While they were jolted by this response, they went on preparing the play, envisioning it in both places. The day before the event, thinking Amma, because of the size of the crowd, would most likely choose to hold the play on the auditorium floor, they installed the lighting and the backdrop. The gigantic backdrop was rolled and hoisted 30-40 feet above the auditorium floor.

On Christmas Eve morning, Amma was asked once again where she wanted the performance. She said she would decide later in the day. They still didn’t have a definitive answer at 6:00 p.m.

It soon became obvious that Amma wanted to see the play with us, so the backdrop and the lights were taken down around 7 p.m. I heard that it took 30 people to remove the huge structure of lights and carry it to the main stage. Both items were then reinstalled on the stage, while Amma was giving darshan.

Soon the cast were in their make up and  costumes. All the props were ready to be put on the stage. Nothing else could be done until Amma finished darshan and the stage was cleared.

Darshan was over at 10:30 p.m. It usually takes hours to do the play set-up but they accomplished it all in an hour; the play started at 11:30 p.m. and proceeded without a hitch. The music was wonderful, the acting was wonderful and the dancing was wonderful. Never has one of their plays gone so smoothly.

The cast had handled all of the challenges with such grace, knowing that everything they experienced had purpose. What a lesson it had been in flexibility, persistence, patience, non-attachment, equanimity, and being like the bird perched on a dry twig.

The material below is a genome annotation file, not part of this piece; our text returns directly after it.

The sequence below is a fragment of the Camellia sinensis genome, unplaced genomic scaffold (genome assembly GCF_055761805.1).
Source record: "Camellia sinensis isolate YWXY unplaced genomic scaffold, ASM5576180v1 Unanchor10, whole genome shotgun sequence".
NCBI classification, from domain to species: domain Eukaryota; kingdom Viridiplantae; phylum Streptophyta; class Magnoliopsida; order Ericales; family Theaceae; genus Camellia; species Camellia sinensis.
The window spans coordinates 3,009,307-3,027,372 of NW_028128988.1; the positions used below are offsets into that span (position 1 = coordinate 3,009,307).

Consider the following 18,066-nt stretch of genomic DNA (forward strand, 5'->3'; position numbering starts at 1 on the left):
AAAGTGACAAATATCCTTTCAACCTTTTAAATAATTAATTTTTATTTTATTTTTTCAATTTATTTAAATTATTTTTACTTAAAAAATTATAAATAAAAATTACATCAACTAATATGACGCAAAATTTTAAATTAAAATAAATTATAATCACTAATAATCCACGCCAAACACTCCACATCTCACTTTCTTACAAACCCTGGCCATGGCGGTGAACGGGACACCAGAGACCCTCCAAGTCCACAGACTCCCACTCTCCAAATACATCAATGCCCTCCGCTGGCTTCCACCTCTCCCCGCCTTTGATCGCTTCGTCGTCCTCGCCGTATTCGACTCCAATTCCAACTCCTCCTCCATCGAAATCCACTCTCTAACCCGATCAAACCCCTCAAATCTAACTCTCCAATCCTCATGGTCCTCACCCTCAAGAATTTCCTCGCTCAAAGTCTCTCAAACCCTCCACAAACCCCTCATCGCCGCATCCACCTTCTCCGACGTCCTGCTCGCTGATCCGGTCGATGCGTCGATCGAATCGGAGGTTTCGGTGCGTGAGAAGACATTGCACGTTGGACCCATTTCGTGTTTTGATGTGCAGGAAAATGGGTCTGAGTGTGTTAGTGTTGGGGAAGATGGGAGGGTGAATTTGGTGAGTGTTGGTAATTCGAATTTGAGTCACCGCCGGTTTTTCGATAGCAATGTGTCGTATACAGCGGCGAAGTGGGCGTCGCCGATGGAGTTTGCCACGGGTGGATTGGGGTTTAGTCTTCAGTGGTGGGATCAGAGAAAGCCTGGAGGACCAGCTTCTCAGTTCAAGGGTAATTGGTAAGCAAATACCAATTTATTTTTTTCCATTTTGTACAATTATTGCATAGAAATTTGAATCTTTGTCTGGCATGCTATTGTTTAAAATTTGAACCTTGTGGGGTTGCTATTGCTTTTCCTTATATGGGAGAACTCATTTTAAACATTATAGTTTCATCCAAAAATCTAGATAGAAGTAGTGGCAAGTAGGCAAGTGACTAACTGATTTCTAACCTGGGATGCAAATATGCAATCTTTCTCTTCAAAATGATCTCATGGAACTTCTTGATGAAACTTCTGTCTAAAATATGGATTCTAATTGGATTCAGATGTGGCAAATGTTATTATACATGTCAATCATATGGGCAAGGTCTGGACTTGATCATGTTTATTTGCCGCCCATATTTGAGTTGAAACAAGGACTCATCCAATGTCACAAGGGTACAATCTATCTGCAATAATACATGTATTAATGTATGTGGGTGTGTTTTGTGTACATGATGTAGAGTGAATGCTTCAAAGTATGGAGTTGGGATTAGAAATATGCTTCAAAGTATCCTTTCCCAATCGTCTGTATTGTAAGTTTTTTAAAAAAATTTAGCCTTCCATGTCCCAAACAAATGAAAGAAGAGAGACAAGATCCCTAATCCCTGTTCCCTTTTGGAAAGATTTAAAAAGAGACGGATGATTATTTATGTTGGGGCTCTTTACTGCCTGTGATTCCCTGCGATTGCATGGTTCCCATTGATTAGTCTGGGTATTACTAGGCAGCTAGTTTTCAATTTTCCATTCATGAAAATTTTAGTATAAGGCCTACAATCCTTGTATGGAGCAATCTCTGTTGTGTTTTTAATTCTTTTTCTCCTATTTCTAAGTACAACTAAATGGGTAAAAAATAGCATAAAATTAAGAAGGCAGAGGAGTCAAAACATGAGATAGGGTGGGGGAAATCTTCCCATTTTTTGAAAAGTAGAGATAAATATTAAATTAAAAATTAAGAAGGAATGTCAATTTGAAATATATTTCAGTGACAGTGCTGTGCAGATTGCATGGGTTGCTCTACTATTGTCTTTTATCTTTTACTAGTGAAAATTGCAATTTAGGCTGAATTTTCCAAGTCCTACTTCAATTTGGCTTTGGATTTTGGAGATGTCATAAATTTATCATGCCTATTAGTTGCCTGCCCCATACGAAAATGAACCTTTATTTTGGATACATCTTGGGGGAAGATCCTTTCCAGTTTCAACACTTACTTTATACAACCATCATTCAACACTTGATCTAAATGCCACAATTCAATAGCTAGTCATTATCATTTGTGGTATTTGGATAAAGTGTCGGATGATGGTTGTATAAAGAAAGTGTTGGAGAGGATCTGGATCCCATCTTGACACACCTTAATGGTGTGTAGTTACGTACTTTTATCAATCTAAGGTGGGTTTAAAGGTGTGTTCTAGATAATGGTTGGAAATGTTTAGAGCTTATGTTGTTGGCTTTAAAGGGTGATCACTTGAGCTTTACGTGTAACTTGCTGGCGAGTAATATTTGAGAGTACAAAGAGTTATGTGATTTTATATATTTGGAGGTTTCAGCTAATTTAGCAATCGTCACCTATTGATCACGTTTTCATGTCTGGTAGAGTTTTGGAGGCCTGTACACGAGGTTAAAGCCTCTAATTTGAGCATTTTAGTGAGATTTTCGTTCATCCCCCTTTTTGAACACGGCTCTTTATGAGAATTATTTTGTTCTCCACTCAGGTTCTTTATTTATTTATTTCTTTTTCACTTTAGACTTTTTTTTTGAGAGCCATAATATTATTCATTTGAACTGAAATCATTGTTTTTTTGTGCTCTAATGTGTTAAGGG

I will write more about the play in a future post, but for now I will share some pictures I found on Amma’s Facebook page today. They will give you an idea of the quality of the costumes and backdrops and even glimpses of the acting.

The story was about Jesus’ parable of the prodigal son, with the emphasis being on the loving father. The first photo is of the father, the second Jesus, the third of one of the piggies, the fourth is a village scene and the fifth is of the prodigal son in despair.

After the play, Amma sang some songs and led a meditation. The photo below was taking after we sang a very rousing bhajan. She often ends those kind of songs by saying “Mata Rani Ki Jai” (Victory to the Goddess/Divine Mother) over and over and we respond “Jai” (Victory) each time with arms up. That is what you are seeing in this photo.